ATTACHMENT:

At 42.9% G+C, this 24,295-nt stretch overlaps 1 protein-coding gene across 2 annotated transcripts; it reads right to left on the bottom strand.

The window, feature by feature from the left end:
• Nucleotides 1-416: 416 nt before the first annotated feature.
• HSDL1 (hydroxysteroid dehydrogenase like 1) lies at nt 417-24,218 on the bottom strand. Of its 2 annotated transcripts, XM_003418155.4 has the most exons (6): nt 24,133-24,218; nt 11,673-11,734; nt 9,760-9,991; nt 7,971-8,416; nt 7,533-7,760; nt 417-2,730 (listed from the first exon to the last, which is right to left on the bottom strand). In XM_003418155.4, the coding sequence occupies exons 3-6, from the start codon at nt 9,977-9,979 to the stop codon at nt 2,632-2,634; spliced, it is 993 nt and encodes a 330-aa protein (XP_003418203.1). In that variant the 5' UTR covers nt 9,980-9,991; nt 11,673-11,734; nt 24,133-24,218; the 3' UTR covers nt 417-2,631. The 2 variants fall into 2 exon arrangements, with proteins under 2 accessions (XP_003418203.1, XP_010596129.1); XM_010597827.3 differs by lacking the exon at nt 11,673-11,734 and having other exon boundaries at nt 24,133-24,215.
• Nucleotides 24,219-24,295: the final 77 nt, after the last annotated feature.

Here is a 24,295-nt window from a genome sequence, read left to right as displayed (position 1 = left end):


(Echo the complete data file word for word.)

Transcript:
At 42.9% G+C, this 24,295-nt stretch overlaps 1 protein-coding gene across 2 annotated transcripts; it reads right to left on the bottom strand.

The window, feature by feature from the left end:
• Nucleotides 1-416: 416 nt before the first annotated feature.
• HSDL1 (hydroxysteroid dehydrogenase like 1) lies at nt 417-24,218 on the bottom strand. Of its 2 annotated transcripts, XM_003418155.4 has the most exons (6): nt 24,133-24,218; nt 11,673-11,734; nt 9,760-9,991; nt 7,971-8,416; nt 7,533-7,760; nt 417-2,730 (listed from the first exon to the last, which is right to left on the bottom strand). In XM_003418155.4, the coding sequence occupies exons 3-6, from the start codon at nt 9,977-9,979 to the stop codon at nt 2,632-2,634; spliced, it is 993 nt and encodes a 330-aa protein (XP_003418203.1). In that variant the 5' UTR covers nt 9,980-9,991; nt 11,673-11,734; nt 24,133-24,218; the 3' UTR covers nt 417-2,631. The 2 variants fall into 2 exon arrangements, with proteins under 2 accessions (XP_003418203.1, XP_010596129.1); XM_010597827.3 differs by lacking the exon at nt 11,673-11,734 and having other exon boundaries at nt 24,133-24,215.
• Nucleotides 24,219-24,295: the final 77 nt, after the last annotated feature.

Here is a 24,295-nt window from a genome sequence, read left to right as displayed (position 1 = left end):